My grandma was hilarious. She was feisty, quick-witted, selfless, and slightly vulgar. She passed away on Pentecost Sunday last year and I miss her all the time. How great it would have been for my kids to get to know and love her as I did.
Her real name was Marguerite but she hated it, so instead she went by Rita; I called her Margaret or Gram most of my life. She helped raise me by keeping me during the day while my parents went to work. We were always really close; she moved in with us once my sister was born. We would talk all the time, while she was driving me to school and picking me up, over breakfast, whenever I needed her. Her fiery passion for life was exhibited most in how she loved us, her granddaughters.
It’s funny how you remember random little things about a person after they are gone. I can see her sitting at the dinner table in her usual spot; I can imagine the soft fragile hands and the perfect smile and the quick laugh. At less than 5 feet tall, we always teased her for being “vertically challenged”. I remember how she always was making sure we were fed (like all grandmothers are charged with), and she was quite particular about a lot of things. She always put on a little makeup, and her hygiene was impeccable. When she passed away at 97, she had all of her teeth.
Margaret loved hummingbirds; her bedroom at our old house had little tokens everywhere. She really appreciated all beauty, especially in nature. Later in life she would sit at her spot in the breakfast area and look out at the deer and squirrels. She was so supportive of my sister’s and I talents in the arts: mine in music, and my sister’s in painting and choir. As I grew older, she continued to be supportive of me, this time as a new mother nervously navigating the waters as I tried breastfeeding and other challenges.
I can still see her handwriting in my mind, perfect beautiful cursive. It hurt to see that handwriting slowly deteriorate over the years. She always signed her cards “Love, Gram.”
When I am really missing her, I pull out one of her old recipes – crepes, vegetable beef soup, other comfort food. Cooking these things, smelling those smells and sharing homemade flavors, is like therapy for me.
I feel like I do not know where to start when it comes to teaching my children about grief; I am blessed in that I have not had to say goodbye to very many people in my life whom I was close to. And in Margaret’s case, I said goodbye gradually, over time, as dementia slowly but steadily dragged her away from us. In some ways it feels like I lost her long before she passed away. Selfishly, that made it easier for me to grieve her after she had died. But anybody who has lost a loved one with Alzheimer’s or dementia knows how heartbreaking it can be.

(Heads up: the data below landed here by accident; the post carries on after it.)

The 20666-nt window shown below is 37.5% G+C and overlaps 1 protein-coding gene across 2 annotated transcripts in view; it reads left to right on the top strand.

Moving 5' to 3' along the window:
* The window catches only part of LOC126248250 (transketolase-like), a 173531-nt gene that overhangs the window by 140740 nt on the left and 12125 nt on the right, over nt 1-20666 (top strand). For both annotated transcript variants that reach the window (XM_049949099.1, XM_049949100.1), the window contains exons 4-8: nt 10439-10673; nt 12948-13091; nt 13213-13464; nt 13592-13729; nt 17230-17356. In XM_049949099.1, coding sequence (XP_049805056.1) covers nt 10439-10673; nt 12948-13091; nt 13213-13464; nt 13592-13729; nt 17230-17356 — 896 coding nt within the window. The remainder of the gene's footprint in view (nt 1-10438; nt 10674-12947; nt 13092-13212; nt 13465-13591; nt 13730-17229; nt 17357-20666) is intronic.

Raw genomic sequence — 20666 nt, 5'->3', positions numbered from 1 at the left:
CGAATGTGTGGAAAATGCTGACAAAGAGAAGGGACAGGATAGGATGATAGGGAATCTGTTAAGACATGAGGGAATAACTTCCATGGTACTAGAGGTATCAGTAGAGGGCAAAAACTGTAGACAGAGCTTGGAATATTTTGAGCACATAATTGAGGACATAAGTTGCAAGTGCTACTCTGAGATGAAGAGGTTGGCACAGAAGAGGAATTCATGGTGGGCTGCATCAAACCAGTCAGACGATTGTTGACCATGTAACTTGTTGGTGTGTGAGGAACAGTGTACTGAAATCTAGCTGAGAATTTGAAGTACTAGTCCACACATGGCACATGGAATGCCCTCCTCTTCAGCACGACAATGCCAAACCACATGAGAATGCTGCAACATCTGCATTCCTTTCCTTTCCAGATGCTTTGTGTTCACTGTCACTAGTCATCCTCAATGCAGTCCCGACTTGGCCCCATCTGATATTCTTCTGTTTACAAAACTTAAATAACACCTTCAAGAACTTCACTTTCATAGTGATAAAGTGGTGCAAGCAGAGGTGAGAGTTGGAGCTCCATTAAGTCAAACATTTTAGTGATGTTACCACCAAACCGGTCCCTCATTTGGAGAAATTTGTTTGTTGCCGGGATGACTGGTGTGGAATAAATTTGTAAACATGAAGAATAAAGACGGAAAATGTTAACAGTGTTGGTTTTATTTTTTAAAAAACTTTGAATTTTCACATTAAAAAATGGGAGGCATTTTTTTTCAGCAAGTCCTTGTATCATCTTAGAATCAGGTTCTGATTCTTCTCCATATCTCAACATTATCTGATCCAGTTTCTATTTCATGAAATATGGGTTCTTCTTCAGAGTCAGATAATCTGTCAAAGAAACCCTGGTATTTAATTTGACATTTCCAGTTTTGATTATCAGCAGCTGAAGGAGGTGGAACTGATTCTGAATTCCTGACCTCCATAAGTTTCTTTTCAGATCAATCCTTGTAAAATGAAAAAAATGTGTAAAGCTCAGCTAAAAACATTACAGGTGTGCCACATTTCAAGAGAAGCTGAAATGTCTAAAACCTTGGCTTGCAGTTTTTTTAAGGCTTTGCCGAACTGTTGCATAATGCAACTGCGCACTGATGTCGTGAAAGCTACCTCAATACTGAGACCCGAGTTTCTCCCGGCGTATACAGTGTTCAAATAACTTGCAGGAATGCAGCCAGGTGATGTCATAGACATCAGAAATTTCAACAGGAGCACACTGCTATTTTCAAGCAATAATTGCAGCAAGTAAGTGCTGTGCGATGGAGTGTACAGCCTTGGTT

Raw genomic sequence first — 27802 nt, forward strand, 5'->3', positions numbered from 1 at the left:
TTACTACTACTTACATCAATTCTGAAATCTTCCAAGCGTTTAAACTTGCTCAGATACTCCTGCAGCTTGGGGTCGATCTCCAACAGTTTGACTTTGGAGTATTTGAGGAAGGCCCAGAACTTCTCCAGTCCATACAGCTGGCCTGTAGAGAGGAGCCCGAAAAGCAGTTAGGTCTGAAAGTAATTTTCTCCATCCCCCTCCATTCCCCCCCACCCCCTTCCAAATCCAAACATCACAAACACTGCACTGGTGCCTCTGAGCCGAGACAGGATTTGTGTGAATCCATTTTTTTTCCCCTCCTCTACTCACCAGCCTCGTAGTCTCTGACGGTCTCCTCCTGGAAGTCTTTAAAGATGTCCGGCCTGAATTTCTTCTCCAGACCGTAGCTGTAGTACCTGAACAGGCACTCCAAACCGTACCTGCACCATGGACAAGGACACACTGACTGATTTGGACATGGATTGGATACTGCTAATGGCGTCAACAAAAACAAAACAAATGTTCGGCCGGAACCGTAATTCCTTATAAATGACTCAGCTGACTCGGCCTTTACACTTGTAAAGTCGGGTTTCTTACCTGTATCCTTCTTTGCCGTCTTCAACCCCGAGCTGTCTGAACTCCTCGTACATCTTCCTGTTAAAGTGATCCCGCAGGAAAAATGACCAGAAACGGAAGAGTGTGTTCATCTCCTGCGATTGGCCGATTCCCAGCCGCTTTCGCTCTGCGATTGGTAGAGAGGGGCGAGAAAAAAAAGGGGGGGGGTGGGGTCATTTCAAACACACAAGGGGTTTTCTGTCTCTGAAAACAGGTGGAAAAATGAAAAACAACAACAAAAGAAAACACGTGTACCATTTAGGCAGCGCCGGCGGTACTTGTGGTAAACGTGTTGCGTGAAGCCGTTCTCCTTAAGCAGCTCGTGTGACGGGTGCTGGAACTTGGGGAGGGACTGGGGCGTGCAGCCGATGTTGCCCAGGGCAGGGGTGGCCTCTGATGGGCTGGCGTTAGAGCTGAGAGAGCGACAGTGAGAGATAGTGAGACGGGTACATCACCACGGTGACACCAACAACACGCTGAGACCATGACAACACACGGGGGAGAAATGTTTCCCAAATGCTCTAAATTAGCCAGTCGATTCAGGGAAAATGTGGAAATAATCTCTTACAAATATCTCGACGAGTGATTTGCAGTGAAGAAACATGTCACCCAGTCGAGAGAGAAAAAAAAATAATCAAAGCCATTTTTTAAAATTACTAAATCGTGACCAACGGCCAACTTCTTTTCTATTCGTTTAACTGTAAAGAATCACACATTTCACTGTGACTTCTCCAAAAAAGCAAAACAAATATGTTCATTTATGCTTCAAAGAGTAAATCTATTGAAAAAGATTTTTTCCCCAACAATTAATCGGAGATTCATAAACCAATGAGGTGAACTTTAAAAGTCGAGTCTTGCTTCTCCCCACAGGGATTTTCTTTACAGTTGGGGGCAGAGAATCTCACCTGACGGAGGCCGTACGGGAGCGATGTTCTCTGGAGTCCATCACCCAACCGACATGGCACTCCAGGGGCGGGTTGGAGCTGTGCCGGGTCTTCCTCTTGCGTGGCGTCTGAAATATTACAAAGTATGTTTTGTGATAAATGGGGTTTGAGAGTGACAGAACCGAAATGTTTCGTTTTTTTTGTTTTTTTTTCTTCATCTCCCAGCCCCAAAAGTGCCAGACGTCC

Margaret did get to know Kiddo quite well, even though her dementia had started before he was born. She was still in the phase where she realized she was becoming forgetful, and other than occasionally getting agitated or frustrated with herself, she remembered us. She always spoke kindly to him, and she loved watching him. She was amazed at how quickly he was growing, and how much he could do and say!
The last time I saw her, I went to visit her in the care center where we had recently moved her. I went alone. We had visited her there once or twice before, and I think the place and some of the other residents scared my son a little bit.
I remember her and her room very clearly: she was in bed, propped up. She was always cold so I got her an extra blanket, and I wanted to do something kind for her so I was rubbing lotion into her stiff swollen hands. I had recently found out that I was pregnant again, but I was very scared that the pregnancy would be ectopic. At this point, I know that she did not remember me although I did seem familiar to her. Perhaps it made me open up to her even more, confessing my fears about this baby, in the hopes that I would say something magic and I would see that light behind her eyes again.
Kiddo was too young to remember her, but I wonder what I will say when he asks who the woman in the photos is. The quick answer is that she is his great-grandmother. But that fails to teach him about all of the endearing things that I miss so much.
My daughter was not born until well after Margaret had passed away, but she will carry her with her always. My daughter’s middle name is Koehnle, Margaret’s maiden name. Sometimes my baby’s expression or laugh will remind me of Margaret, and I feel a little pang in my heart. But then I remember that I have a lifetime to teach her and her brother about their feisty great-grandmother, and I take comfort knowing that Margaret will never truly leave us.
I miss you lady, and love you always.